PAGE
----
February 1997
s m u g
smoking jacket
by Jack Smith

Bird In the Hand

So goes another trend in radio-friendly pop pabulum. Rock is dead they say. We all know this is only for a season, however. It'll come back, but for now we'll have to carefully watch the new stuff out there and just be content listening to Tad when you need a little taste of the goods. Like all flavors du jour, the guitar/bass/drum thing ended up being soured by the record companies. It's the world where one successful (and talented) band -- Nirvana, for example -- releases a brilliant record -- Nevermind -- and the record weasels scramble to sign all the idiots who sold their "Norton Anthologies" to the university bookstore in order to buy a Fender Mustang. Now, this alone is enough reason for Kurdt to have blown his own head off. Could you live knowing that you were directly responsible for a legion of Silverchairs? Makes me want to load the Remington 870 just thinking about it and I personally had nothing to do with Silverchair. But the death of Curt Cobain while signaling an end to the creative period of the most significant rock movement in the past 20 years also gave second commercial wind to a genre that would've faded far sooner than it did. Ironically, Cobain fueled the monster that partially drove him to his ultimate demise. Now, I'd like to think if Kurt had it to do over again he'd put a word up to all of us in the know and end the suicide note PS. Sorry about Bush.

Dancin' On the Ceiling

So, we're finished with rock for now and the next big pop movement is dance. There's some decent poppy dance out there Garbage for one. The -- ahem -- AL-ternative stations want to go gangbusters on this stuff because the current rock product they've programmed since the inception of that particular format sucks. And the kids want something new. That brings us to the beat. And while we wish the future of mainstream dance was Tricky or Beck it's more likely to be someone that offers far less than two turntables and a microphone. Like U2. Heard that new U2 single? It's called "Dishwasher" or "Disaffection" or "Dishwalla" or "Discotheque" or something. While Bono et al have always fancied themselves out front on all the latest trends co-opting things that are just about to happen then copping their unfair share of the glory, this time they've managed to sample some early 80's Herbie Hancock records and overmodulated the dub. In the process Bono made industrial music safe and palatable for you, the record buying public. God bless their little Irish hearts. It's got a good beat, you can dance to it, and the best part is, you don't have to wear those unsightly baggy pants.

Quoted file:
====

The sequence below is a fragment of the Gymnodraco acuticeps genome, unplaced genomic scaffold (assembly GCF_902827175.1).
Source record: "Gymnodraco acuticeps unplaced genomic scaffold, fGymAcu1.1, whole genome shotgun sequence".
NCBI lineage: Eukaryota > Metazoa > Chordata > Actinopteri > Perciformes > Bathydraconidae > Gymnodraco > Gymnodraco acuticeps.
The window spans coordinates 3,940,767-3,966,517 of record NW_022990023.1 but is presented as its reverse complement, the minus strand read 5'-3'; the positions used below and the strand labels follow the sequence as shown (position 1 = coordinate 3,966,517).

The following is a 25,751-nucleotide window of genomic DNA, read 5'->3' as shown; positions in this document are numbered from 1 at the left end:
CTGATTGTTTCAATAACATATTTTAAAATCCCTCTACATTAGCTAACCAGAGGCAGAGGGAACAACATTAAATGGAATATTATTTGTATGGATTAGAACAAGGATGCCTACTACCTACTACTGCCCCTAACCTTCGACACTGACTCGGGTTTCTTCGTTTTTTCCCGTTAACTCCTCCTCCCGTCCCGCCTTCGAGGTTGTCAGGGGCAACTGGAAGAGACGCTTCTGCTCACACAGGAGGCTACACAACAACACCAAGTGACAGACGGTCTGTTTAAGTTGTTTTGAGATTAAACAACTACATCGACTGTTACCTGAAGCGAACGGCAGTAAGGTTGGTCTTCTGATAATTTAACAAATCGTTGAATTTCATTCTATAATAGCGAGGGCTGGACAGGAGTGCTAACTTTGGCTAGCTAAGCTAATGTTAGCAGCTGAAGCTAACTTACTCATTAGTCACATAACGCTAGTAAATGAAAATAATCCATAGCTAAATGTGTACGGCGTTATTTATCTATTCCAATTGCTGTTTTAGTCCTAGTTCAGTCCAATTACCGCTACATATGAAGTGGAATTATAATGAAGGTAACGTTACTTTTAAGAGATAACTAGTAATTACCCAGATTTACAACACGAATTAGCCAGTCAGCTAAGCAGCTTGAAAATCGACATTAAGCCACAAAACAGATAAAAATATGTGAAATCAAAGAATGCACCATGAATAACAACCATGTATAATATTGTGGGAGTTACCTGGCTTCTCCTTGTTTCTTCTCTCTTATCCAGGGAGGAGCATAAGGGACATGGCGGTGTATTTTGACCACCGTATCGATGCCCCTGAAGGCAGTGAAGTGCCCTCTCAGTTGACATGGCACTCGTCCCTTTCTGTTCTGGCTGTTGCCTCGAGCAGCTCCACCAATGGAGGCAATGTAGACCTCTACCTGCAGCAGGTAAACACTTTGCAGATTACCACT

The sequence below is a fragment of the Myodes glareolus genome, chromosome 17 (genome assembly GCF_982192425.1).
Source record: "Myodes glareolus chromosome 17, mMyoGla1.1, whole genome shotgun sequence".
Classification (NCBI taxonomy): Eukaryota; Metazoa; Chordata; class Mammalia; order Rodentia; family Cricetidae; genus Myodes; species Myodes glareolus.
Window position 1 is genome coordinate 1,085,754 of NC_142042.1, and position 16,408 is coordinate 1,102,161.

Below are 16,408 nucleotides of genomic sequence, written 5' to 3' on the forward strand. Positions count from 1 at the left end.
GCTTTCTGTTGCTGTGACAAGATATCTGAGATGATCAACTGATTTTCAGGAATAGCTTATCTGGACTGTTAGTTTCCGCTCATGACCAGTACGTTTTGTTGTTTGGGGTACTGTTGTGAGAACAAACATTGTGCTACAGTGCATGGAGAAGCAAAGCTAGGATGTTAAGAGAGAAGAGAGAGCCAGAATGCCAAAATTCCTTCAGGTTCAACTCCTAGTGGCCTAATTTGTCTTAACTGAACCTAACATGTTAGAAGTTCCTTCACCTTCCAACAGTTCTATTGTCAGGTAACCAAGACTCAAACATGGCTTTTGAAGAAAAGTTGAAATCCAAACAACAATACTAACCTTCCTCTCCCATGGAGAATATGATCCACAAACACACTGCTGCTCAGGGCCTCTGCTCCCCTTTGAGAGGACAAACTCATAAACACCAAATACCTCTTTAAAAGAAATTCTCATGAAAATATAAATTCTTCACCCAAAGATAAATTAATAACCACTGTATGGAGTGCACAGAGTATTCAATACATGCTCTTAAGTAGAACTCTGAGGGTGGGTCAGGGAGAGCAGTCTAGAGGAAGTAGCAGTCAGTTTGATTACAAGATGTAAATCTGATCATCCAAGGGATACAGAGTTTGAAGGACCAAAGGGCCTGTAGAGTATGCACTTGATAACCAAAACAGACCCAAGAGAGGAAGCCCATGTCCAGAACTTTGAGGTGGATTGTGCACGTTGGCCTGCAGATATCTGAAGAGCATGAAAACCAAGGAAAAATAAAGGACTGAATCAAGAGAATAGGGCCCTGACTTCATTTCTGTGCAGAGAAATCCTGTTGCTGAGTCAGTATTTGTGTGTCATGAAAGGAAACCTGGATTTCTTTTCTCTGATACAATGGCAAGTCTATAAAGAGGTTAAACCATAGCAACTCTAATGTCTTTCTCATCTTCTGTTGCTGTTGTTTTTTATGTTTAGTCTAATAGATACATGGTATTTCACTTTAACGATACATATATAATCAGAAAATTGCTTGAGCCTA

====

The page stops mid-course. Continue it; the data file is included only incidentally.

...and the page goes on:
bono speaks

I haven't read any of the Bono/Edge interviews that you know are going to come cascading down like so many an ego avalanche when the full album is released, but mark my words: They're pissing on themselves to drop the name Chemical Brothers. They could come right out and say, "We ripped off everything on this album from Prodigy's Firestarter." (And if you've heard "Discotheque" this is a distinct possibility.) How could they get away with this? Other than the fact that U2 is THE record making behemoth of the past decade, they know that when the dust clears and this dance thing ends, no one will remember Chemical Brothers or Prodigy. No one EVER remembers dance artists especially ones that make music with machines. You know why? Before I answer let me pause and say I'm prepping myself for some hate mail here from some yahoo with too much free time who tries to convey the nuances of some Underworld sample. I say, "I'm begging you before you start. Don't send me the email." Because you know in your heart of hearts that all this technology driven dance music all sounds the same. Anyway back to that answer. We'll only remember that U2 were the innovators because U2 is a rock band. People love rock musicians. People don't love computer programmers. And -- Eno excepted -- innovators play instruments. They don't play computers. Anyone can play a computer.